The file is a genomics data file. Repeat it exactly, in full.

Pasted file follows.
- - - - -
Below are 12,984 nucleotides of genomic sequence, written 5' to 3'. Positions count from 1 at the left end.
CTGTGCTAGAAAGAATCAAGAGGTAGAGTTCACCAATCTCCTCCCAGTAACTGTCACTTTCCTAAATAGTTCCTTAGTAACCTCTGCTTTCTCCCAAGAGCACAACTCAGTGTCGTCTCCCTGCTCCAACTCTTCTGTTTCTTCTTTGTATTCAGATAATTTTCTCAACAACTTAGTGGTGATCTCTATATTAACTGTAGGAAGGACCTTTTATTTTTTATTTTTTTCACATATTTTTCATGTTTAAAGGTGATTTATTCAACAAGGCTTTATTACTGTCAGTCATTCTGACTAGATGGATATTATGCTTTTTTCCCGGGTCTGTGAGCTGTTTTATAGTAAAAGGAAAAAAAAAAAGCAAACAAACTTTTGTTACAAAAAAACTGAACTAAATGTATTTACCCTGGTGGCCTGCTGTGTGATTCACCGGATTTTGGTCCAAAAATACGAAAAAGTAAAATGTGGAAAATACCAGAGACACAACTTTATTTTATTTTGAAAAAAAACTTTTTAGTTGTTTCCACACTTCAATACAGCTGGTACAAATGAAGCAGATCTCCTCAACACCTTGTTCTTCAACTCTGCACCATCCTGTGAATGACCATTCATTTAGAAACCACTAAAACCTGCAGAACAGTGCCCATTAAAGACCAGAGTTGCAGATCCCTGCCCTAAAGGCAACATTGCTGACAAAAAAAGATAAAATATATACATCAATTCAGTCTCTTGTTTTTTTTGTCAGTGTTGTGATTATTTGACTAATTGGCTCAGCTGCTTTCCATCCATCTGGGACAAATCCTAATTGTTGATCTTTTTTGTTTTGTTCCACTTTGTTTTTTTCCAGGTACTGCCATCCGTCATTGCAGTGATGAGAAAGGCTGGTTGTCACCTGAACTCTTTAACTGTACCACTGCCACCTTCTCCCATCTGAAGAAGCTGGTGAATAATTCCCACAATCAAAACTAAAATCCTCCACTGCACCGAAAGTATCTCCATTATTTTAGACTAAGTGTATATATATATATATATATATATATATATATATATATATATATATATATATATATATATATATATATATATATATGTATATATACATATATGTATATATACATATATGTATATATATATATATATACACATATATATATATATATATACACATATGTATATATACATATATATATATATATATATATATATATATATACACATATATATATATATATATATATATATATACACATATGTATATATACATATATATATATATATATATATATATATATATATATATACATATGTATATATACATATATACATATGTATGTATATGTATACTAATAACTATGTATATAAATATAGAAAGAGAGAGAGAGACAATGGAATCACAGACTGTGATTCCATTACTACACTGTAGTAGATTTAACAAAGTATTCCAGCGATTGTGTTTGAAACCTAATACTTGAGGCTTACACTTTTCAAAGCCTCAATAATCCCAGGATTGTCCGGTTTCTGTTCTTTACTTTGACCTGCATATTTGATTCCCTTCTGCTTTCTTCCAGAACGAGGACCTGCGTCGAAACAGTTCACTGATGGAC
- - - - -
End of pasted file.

Below are 12,984 nucleotides of genomic sequence, written 5' to 3'. Positions count from 1 at the left end.
CTGTGCTAGAAAGAATCAAGAGGTAGAGTTCACCAATCTCCTCCCAGTAACTGTCACTTTCCTAAATAGTTCCTTAGTAACCTCTGCTTTCTCCCAAGAGCACAACTCAGTGTCGTCTCCCTGCTCCAACTCTTCTGTTTCTTCTTTGTATTCAGATAATTTTCTCAACAACTTAGTGGTGATCTCTATATTAACTGTAGGAAGGACCTTTTATTTTTTATTTTTTTCACATATTTTTCATGTTTAAAGGTGATTTATTCAACAAGGCTTTATTACTGTCAGTCATTCTGACTAGATGGATATTATGCTTTTTTCCCGGGTCTGTGAGCTGTTTTATAGTAAAAGGAAAAAAAAAAAGCAAACAAACTTTTGTTACAAAAAAACTGAACTAAATGTATTTACCCTGGTGGCCTGCTGTGTGATTCACCGGATTTTGGTCCAAAAATACGAAAAAGTAAAATGTGGAAAATACCAGAGACACAACTTTATTTTATTTTGAAAAAAAACTTTTTAGTTGTTTCCACACTTCAATACAGCTGGTACAAATGAAGCAGATCTCCTCAACACCTTGTTCTTCAACTCTGCACCATCCTGTGAATGACCATTCATTTAGAAACCACTAAAACCTGCAGAACAGTGCCCATTAAAGACCAGAGTTGCAGATCCCTGCCCTAAAGGCAACATTGCTGACAAAAAAAGATAAAATATATACATCAATTCAGTCTCTTGTTTTTTTTGTCAGTGTTGTGATTATTTGACTAATTGGCTCAGCTGCTTTCCATCCATCTGGGACAAATCCTAATTGTTGATCTTTTTTGTTTTGTTCCACTTTGTTTTTTTCCAGGTACTGCCATCCGTCATTGCAGTGATGAGAAAGGCTGGTTGTCACCTGAACTCTTTAACTGTACCACTGCCACCTTCTCCCATCTGAAGAAGCTGGTGAATAATTCCCACAATCAAAACTAAAATCCTCCACTGCACCGAAAGTATCTCCATTATTTTAGACTAAGTGTATATATATATATATATATATATATATATATATATATATATATATATATATATATATATATATATATATATATATGTATATATACATATATGTATATATACATATATGTATATATATATATATATACACATATATATATATATATATACACATATGTATATATACATATATATATATATATATATATATATATATATACACATATATATATATATATATATATATATATACACATATGTATATATACATATATATATATATATATATATATATATATATATATATACATATGTATATATACATATATACATATGTATGTATATGTATACTAATAACTATGTATATAAATATAGAAAGAGAGAGAGAGACAATGGAATCACAGACTGTGATTCCATTACTACACTGTAGTAGATTTAACAAAGTATTCCAGCGATTGTGTTTGAAACCTAATACTTGAGGCTTACACTTTTCAAAGCCTCAATAATCCCAGGATTGTCCGGTTTCTGTTCTTTACTTTGACCTGCATATTTGATTCCCTTCTGCTTTCTTCCAGAACGAGGACCTGCGTCGAAACAGTTCACTGATGGAC